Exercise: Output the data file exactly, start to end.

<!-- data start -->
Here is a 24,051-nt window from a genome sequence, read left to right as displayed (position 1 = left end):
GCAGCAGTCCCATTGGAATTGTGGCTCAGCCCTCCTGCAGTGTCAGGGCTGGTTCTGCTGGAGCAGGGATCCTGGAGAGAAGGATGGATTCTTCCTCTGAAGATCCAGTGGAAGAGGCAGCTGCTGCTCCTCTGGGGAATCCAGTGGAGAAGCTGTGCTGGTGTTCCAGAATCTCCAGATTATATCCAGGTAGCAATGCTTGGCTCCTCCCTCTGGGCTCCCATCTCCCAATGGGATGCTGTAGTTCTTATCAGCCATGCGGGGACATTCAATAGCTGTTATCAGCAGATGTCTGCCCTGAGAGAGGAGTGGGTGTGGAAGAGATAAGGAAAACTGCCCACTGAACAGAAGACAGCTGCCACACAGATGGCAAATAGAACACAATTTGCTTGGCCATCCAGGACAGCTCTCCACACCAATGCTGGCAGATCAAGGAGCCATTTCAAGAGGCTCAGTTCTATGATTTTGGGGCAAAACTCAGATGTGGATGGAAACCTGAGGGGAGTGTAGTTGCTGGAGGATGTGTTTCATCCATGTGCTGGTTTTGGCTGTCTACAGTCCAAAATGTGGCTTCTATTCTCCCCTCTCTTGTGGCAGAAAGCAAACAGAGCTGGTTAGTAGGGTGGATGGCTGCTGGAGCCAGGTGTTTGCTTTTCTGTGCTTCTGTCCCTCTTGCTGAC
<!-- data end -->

Here is a 24,051-nt window from a genome sequence, read left to right as displayed (position 1 = left end):
GCAGCAGTCCCATTGGAATTGTGGCTCAGCCCTCCTGCAGTGTCAGGGCTGGTTCTGCTGGAGCAGGGATCCTGGAGAGAAGGATGGATTCTTCCTCTGAAGATCCAGTGGAAGAGGCAGCTGCTGCTCCTCTGGGGAATCCAGTGGAGAAGCTGTGCTGGTGTTCCAGAATCTCCAGATTATATCCAGGTAGCAATGCTTGGCTCCTCCCTCTGGGCTCCCATCTCCCAATGGGATGCTGTAGTTCTTATCAGCCATGCGGGGACATTCAATAGCTGTTATCAGCAGATGTCTGCCCTGAGAGAGGAGTGGGTGTGGAAGAGATAAGGAAAACTGCCCACTGAACAGAAGACAGCTGCCACACAGATGGCAAATAGAACACAATTTGCTTGGCCATCCAGGACAGCTCTCCACACCAATGCTGGCAGATCAAGGAGCCATTTCAAGAGGCTCAGTTCTATGATTTTGGGGCAAAACTCAGATGTGGATGGAAACCTGAGGGGAGTGTAGTTGCTGGAGGATGTGTTTCATCCATGTGCTGGTTTTGGCTGTCTACAGTCCAAAATGTGGCTTCTATTCTCCCCTCTCTTGTGGCAGAAAGCAAACAGAGCTGGTTAGTAGGGTGGATGGCTGCTGGAGCCAGGTGTTTGCTTTTCTGTGCTTCTGTCCCTCTTGCTGAC